From Special Relativity to Feynman Diagrams.pdf

Möller scattering 475 1252 a comment on the role of

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Möller Scattering . . . . . . . . . . . . . . . . . . . . . . . . . . 475 12.5.2 A Comment on the Role of Virtual Photons . . . . . . . 480 12.5.3 Bhabha and Electron-Muon Scattering . . . . . . . . . . . 482 12.5.4 Compton Scattering and Feynman Rules . . . . . . . . . . 486 12.5.5 Gauge Invariance of Amplitudes . . . . . . . . . . . . . . . 489 12.5.6 Interaction with an External Field . . . . . . . . . . . . . . . 492 12.6 Cross Sections . . . . . . . . . . . . . . . . . . . . . . . . . . . . . . . . . . 495 12.6.1 The Bahbha Scattering . . . . . . . . . . . . . . . . . . . . . . 495 12.6.2 The Compton Scattering . . . . . . . . . . . . . . . . . . . . . 499 12.7 Divergent Diagrams . . . . . . . . . . . . . . . . . . . . . . . . . . . . . . 502 12.8 A Pedagogical Introduction to Renormalization . . . . . . . . . . . 507 12.8.1 Power Counting and Renormalizability . . . . . . . . . . . 511 12.8.2 The Electron Self-Energy Part . . . . . . . . . . . . . . . . . 516 12.8.3 The Photon Self-Energy . . . . . . . . . . . . . . . . . . . . . 521 12.8.4 The Vertex Part . . . . . . . . . . . . . . . . . . . . . . . . . . . 526 12.8.5 One-Loop Renormalized Lagrangian . . . . . . . . . . . . . 531 12.8.6 The Electron Anomalous Magnetic Moment . . . . . . . 531 Reference . . . . . . . . . . . . . . . . . . . . . . . . . . . . . . . . . . . . . . . . . . 535 Appendix A: The Eotvös’ Experiment . . . . . . . . . . . . . . . . . . . . . . . . 537 Appendix B: The Newtonian Limit of the Geodesic Equation . . . . . . . 539 Appendix C: The Twin Paradox . . . . . . . . . . . . . . . . . . . . . . . . . . . . 541 Appendix D: Jacobi Identity for Poisson Brackets . . . . . . . . . . . . . . . 545 Appendix E: Induced Representations and Little Groups . . . . . . . . . . 547 Contents xv
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Appendix F: SU(2) and SO(3) . . . . . . . . . . . . . . . . . . . . . . . . . . . . . . 553 Appendix G: Gamma Matrix Identities . . . . . . . . . . . . . . . . . . . . . . . 557 References . . . . . . . . . . . . . . . . . . . . . . . . . . . . . . . . . . . . . . . . . . . . 563 Index . . . . . . . . . . . . . . . . . . . . . . . . . . . . . . . . . . . . . . . . . . . . . . . . 565 xvi Contents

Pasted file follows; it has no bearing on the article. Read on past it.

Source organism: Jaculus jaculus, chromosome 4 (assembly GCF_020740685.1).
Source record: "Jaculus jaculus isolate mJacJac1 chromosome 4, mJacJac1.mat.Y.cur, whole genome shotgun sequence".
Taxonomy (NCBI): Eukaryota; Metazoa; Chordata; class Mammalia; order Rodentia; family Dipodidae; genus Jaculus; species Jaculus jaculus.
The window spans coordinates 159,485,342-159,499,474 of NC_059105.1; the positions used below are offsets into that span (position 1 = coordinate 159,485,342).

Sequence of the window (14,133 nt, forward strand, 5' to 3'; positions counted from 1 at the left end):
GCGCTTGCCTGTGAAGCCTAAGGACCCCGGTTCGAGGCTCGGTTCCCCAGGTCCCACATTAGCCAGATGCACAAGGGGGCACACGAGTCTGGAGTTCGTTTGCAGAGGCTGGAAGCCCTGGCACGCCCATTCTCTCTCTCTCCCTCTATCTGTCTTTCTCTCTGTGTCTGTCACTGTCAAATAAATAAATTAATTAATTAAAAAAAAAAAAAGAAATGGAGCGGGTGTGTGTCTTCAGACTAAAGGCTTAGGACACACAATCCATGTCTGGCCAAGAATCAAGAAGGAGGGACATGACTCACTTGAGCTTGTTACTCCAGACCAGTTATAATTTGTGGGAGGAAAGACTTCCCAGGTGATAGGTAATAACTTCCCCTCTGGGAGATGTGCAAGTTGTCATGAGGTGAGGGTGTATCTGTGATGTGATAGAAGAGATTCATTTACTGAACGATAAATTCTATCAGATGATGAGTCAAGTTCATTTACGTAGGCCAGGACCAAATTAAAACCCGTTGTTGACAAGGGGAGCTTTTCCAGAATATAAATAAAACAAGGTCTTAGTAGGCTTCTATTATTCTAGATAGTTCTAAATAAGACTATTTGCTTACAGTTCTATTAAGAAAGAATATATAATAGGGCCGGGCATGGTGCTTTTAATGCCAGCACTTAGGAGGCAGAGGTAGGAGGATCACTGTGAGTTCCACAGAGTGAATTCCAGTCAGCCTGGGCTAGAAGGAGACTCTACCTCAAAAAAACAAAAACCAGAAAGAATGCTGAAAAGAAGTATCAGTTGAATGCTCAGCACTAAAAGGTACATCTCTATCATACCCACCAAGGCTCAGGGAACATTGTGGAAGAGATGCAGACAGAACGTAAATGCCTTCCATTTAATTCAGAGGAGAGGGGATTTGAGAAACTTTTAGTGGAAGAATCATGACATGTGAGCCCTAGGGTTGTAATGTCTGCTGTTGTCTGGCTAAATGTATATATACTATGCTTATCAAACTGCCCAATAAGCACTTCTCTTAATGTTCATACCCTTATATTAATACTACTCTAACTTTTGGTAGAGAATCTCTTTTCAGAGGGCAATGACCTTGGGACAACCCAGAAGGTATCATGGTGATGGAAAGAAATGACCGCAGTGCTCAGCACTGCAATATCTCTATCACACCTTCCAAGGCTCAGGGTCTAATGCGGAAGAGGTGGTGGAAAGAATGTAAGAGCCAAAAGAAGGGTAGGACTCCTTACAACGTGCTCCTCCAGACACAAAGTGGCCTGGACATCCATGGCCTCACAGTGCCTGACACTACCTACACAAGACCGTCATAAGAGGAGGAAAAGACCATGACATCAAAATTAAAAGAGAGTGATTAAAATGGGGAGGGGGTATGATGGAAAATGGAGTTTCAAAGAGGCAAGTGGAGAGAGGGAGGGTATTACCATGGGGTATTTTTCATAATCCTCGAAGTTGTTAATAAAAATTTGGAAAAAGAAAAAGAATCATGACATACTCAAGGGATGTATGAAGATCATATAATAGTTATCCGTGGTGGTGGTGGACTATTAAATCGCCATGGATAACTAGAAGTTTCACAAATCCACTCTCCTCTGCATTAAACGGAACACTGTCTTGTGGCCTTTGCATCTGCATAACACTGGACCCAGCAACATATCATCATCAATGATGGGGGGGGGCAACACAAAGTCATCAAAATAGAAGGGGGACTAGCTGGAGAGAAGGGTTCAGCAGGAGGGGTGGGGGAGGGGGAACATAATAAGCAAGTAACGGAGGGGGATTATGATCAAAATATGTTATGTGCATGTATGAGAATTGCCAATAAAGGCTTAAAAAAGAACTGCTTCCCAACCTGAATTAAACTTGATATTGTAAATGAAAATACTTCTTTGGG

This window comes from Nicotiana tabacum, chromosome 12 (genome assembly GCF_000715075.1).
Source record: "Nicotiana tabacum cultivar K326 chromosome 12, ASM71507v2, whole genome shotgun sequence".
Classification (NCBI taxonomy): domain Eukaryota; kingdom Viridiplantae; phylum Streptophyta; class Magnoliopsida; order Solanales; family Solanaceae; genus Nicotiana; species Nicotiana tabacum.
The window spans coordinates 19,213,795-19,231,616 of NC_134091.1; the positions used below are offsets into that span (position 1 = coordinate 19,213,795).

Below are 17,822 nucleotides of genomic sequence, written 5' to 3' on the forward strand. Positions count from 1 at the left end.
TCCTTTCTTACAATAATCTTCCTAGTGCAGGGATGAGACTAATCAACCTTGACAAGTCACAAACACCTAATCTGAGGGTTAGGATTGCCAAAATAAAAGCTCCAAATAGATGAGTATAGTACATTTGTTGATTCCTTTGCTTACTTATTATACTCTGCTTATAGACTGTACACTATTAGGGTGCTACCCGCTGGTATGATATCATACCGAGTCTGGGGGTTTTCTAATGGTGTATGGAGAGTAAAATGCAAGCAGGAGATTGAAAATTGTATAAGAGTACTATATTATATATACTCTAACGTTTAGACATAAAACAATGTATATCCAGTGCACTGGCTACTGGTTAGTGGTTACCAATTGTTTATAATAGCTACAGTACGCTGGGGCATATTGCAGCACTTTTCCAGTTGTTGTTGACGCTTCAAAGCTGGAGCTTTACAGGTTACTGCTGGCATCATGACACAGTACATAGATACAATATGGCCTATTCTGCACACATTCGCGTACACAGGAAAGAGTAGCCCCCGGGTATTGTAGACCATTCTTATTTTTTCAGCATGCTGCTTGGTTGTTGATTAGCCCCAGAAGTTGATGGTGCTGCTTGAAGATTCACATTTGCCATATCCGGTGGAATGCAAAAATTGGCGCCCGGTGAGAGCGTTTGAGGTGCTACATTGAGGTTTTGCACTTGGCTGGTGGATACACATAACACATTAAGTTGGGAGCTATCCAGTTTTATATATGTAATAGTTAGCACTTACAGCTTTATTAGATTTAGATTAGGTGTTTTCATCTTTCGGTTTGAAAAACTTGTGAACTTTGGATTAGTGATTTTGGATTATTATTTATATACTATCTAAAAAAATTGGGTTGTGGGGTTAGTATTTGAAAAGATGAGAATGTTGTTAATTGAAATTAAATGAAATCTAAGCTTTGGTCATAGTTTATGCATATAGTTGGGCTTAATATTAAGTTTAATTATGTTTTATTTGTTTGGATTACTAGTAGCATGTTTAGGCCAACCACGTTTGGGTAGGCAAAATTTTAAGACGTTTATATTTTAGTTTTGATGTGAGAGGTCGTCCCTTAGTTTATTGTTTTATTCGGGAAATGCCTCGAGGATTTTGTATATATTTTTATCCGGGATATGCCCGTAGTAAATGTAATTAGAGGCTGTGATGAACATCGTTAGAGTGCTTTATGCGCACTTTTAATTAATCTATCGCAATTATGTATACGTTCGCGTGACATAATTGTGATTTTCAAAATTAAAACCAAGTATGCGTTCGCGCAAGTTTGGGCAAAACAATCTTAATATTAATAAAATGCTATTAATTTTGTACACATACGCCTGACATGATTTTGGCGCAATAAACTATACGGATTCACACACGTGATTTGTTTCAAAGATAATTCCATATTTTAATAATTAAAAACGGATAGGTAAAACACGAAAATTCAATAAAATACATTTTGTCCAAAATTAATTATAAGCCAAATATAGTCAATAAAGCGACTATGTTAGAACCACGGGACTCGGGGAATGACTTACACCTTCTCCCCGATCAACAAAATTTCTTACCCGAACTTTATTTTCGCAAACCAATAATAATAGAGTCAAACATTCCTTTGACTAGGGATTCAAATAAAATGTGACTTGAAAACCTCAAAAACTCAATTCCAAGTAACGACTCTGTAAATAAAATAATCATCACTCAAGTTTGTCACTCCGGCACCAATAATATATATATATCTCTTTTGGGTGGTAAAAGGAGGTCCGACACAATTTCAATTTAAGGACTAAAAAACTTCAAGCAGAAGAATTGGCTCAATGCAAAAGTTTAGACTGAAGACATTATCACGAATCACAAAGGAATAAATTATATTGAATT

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Chapter 1 Special Relativity 1.1 The Principle of Relativity The aim of physics is to describe the laws underlying physical phenomena. This description would be devoid of a universal character if its formulation were different for different observers, that is for different reference frames, and, as such, it could not deserve the status of an objective law of nature. Any physical theory should therefore fulfil the following requirement: The laws of physics should not depend on the reference frame used by the observer. This statement is referred to as the principle of relativity , and is really at the heart of any physical theory aiming at the description of the physical world. Actually, the physical laws are described in the language of mathematics, that is by means of one or more equations involving physical quantities, whose value in general will depend on the reference frame (RF) used for their measure. As a consequence of this, any change in the reference frame results in a change in the physical quantities appearing in the equations, so that in general these will satisfy new equations, called transformed equations . The requirement that the transformed equations be equivalent to the original ones, so that they describe the same physical law, allows us to give a more precise formulation of the principle of relativity: The equations of a physical theory must preserve the same form under transfor- mations induced by a change in the reference frame. By preserving the same form we mean that if the physical law is given in terms of a single equation, the transformed equation will have exactly the same form, albeit in terms of the transformed variables. If we have a system of equations, we can allow the transformed system to be a linear combination of the old ones. Obviously, in both cases, the physical content of the original and transformed equations would be exactly the same.
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